Hunt for supplier of 'angel dust' found on farm
Investigations are underway to trace the supplier of a significant quantity of angel dust found on a farm in the border region after on-farm testing detected the use of the illegal growth promoter.
A probe is under way to trace the supplier of a significant quantity of the substance that was found on a farm.
The Food Safety Authority of Ireland (FSAI) has swiftly moved to confirm it is aware of the detection of the drug clenbuterol, after an animal processed for the food chain tested positive. It emphasised that there was “no risk to public health from meat that is on the market”.
The stimulant, used in the past by a small number of farmers to build up muscle on average sized cattle, has been banned throughout the EU.
The suspect animal had been sent for slaughtering for the food chain at meat processor ABP's facility in Clones.
All animals on the Co Monaghan farm where the animal originated have been put under restriction.
A number of searches have been carried out in the border region with a member of the Agriculture Department's Special Investigations Unit (SIU) allegedly assaulted as they carried out a search last Monday in the Ballybay area of Co Monaghan.
The following day gardaí and the team from the SIU carried out a search at a property where they discovered what appeared to be a significant quantity of angel dust in the attic of the house. It was taken away for further analysis.
A spokesman for meat processor ABP confirmed it had been informed there was a potential issue identified in a single animal processed at its Clones facility in mid-May.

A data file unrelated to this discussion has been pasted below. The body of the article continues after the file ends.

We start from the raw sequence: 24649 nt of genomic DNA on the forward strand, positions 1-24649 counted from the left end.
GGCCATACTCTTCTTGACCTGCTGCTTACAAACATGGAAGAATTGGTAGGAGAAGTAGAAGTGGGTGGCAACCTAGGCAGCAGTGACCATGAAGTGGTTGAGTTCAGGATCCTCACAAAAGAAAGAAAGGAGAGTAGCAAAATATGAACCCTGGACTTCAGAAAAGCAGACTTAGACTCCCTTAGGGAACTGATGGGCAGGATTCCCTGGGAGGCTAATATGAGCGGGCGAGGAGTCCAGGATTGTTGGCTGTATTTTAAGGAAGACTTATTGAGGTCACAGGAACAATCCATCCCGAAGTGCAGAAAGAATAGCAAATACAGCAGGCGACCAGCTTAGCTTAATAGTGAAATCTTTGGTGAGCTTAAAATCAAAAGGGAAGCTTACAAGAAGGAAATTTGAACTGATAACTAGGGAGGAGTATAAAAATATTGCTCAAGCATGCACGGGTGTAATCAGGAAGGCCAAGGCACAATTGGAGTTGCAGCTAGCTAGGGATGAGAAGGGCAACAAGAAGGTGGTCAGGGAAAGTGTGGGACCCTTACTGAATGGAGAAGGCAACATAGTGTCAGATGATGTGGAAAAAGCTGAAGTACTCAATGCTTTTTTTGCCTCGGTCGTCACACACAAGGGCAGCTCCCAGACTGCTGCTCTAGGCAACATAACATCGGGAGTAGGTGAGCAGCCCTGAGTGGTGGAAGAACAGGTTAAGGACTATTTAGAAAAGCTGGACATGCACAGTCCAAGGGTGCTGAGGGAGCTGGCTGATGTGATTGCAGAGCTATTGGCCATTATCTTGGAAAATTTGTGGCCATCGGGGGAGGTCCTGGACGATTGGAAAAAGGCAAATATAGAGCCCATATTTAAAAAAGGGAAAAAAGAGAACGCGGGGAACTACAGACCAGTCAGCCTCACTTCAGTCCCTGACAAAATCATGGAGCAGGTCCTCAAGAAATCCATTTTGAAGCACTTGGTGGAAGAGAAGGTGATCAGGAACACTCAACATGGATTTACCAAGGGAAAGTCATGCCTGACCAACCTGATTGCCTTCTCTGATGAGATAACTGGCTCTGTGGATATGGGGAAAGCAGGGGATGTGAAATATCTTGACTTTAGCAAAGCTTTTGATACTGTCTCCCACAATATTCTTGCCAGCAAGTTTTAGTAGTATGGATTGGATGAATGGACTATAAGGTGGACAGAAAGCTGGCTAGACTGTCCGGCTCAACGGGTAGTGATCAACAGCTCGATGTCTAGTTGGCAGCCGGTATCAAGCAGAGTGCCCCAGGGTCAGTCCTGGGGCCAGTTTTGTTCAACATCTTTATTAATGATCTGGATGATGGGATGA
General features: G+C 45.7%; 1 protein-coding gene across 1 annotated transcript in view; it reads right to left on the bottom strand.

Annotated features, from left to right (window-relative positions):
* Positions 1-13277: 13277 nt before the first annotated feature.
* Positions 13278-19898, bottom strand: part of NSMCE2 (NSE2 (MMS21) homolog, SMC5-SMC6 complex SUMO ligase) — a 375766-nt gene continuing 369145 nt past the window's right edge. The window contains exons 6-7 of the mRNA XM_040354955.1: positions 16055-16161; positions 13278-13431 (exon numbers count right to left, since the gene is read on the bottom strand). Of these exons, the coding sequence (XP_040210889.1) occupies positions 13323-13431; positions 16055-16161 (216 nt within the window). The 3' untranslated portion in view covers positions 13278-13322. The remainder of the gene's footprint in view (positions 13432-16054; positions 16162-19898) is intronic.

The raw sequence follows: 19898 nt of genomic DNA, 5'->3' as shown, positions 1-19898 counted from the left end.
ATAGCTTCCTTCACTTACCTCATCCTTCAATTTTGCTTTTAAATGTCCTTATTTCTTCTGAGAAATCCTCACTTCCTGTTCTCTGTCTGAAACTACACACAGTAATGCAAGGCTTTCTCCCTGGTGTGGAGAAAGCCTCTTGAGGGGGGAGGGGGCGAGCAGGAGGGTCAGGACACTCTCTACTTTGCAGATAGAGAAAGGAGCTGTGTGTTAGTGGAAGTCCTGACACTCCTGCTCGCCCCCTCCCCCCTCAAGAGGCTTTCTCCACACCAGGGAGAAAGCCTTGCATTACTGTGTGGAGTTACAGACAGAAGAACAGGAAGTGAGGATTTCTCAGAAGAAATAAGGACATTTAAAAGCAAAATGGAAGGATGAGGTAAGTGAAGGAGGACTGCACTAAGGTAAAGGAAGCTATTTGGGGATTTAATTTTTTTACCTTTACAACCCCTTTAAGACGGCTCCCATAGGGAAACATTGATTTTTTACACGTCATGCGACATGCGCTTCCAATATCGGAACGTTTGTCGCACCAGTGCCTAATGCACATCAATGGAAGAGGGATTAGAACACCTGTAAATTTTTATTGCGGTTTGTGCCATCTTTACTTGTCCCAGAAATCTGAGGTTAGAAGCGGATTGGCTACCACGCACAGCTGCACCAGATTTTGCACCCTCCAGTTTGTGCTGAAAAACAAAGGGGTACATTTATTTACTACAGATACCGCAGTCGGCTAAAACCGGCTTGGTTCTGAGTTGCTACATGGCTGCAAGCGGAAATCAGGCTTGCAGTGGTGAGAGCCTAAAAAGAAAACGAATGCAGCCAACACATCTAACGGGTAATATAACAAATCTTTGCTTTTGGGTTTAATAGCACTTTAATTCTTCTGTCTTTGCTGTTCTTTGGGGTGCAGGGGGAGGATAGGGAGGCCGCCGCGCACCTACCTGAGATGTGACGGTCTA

“As part of its on-farm testing and residue controls programme, the Department of Agriculture, Food and the Marine has identified an irregularity on a farm in the Meath/Cavan/Monaghan area. Earlier this week, ABP was informed by the Department of a potential issue with a single animal processed at its Clones facility in mid-May from the farm.
"In situations like this with limited details of the issue, ABP will take guidance and direction from the relevant authorities who have informed the company that there was not a food safety risk associated with meat from this animal," he said.
A spokesman for the Department confirmed restrictions were continuing at the farm.
There is no human health risk from product that may have entered the food chain.
"The Food Safety Authority of Ireland is fully aware of the case and has concluded that there is no risk to public health from meat that is on the market," the spokesman said.
Joe Healy president of the Irish Farmers' Association, said: "The IFA does not condone the use of any illegal substances in food production. The detection highlights the stringent tests that are in place to protect the food chain from farm to fork."